29 Jul

movin’ on up

Cliff Lee just made a big jump, from one step out of the cellar in the American League Central to the top of the NL East. The left-hander out of Meridian Community College was traded today by lowly Cleveland to Philadelphia, which greatly improved its chances of repeating as World Series champion. Lee, the 2008 AL Cy Young winner, wasn’t having a great statistical season for the Indians; he was 7-9 with a 3.14 ERA, 3-2, 2.37 in his last five starts. But he’ll get much better run support from the Phillies’ power-packed lineup. This is bad news for Atlanta, of course. The Braves might need to officially change their focus from the division to the wild card race.
P.S. Curious to see what the next report will be on Roy Oswalt’s back injury. He had an injection today and likely will have his next start pushed back. Houston, still contending for a playoff spot, has a real problem if the Weir resident and former Holmes CC star misses significant time. … The Astros sent former Delta State star Edwin Maysonet back to Triple-A yet again, but it probably didn’t hit him too hard. Maysonet’s wife just had a baby back in Puerto Rico, so he’s got other things on his mind.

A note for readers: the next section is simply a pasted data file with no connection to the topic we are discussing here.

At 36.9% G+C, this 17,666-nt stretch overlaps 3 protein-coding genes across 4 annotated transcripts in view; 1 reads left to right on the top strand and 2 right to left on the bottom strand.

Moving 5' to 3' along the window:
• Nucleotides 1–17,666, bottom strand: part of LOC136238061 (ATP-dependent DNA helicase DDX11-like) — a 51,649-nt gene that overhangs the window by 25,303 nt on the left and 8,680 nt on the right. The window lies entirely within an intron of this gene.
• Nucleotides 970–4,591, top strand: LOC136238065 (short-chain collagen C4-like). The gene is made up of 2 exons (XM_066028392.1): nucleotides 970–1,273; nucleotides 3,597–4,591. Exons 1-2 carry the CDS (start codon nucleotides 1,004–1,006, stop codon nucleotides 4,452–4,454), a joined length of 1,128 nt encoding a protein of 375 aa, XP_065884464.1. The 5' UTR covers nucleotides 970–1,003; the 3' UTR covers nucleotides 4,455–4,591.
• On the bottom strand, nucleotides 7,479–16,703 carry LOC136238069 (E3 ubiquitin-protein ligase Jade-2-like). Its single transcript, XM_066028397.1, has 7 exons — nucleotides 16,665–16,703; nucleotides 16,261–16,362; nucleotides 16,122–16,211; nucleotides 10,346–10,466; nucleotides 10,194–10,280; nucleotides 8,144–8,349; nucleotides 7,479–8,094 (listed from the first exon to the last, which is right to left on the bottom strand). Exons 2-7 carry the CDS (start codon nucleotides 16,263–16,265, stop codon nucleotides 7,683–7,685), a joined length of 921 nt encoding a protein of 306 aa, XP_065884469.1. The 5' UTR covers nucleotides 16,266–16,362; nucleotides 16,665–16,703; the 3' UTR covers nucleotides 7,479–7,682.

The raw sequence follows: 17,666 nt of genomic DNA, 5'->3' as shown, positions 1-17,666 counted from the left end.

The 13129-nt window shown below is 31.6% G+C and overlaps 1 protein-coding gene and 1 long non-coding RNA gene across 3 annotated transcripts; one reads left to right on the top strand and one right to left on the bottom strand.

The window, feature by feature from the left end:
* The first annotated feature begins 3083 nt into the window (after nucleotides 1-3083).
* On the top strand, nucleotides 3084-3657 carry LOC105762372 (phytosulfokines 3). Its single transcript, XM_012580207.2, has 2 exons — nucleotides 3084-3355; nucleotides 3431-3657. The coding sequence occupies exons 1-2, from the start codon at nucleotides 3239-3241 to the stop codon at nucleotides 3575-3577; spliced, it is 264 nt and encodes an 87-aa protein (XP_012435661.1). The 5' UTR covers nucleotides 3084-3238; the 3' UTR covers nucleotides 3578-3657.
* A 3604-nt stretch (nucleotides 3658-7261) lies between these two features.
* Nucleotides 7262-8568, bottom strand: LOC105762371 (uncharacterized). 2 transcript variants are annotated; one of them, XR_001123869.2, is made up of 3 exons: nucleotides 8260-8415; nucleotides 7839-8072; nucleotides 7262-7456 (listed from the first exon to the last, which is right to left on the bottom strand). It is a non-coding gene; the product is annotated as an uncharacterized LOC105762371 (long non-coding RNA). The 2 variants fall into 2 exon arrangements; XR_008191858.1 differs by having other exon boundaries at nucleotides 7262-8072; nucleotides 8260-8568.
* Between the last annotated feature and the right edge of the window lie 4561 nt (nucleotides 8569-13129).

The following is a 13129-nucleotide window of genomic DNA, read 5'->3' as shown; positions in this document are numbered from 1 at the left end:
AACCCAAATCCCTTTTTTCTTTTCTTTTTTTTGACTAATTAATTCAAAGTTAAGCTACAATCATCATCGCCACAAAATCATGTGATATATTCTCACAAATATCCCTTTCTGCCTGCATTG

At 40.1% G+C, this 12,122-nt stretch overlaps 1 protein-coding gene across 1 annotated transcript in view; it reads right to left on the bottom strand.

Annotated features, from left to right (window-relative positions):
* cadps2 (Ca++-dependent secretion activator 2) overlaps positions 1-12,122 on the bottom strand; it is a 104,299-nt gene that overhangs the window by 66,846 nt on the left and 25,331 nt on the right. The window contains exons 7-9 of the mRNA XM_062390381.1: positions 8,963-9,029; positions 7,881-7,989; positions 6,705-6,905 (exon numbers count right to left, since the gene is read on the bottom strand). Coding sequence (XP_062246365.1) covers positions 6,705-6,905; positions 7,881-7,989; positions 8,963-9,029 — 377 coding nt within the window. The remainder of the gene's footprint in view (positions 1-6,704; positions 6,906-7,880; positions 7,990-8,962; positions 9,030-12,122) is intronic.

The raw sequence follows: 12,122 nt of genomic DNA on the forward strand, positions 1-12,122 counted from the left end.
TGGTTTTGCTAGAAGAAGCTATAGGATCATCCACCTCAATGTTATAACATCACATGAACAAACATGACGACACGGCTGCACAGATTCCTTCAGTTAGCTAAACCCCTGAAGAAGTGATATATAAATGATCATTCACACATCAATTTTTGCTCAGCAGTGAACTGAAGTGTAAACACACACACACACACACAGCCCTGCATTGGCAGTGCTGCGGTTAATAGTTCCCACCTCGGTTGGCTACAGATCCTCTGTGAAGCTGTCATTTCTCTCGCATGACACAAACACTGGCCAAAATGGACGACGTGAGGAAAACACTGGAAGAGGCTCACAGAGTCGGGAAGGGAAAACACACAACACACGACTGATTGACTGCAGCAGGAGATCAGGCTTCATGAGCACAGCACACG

28 Jul


Tim Dillard, the former NJCAA All-American from Itawamba Community College, will become the 30th Mississippi-connected player to appear in the majors this season when he makes his first appearance with Milwaukee, which could come tonight. The tall right-hander from Saltillo, son of former Ole Miss standout and ex-big leaguer Steve Dillard, got some big league time in 2008 but had spent the first few months of this year at Triple-A Nashville. On the clock for possible 2009 appearances: Vicksburg native Dmitri Young and ex-Grenada star Terrell Young (no relation), both of whom apparently are still on the DL with the Washington Nationals.
P.S. Upon further review, Ole Miss had 11 players drafted in June, matching Georgia for the most draftees from one college. Baseball America had reported the Rebels’ total at 10; they missed somebody.

24 Jul

perfect timing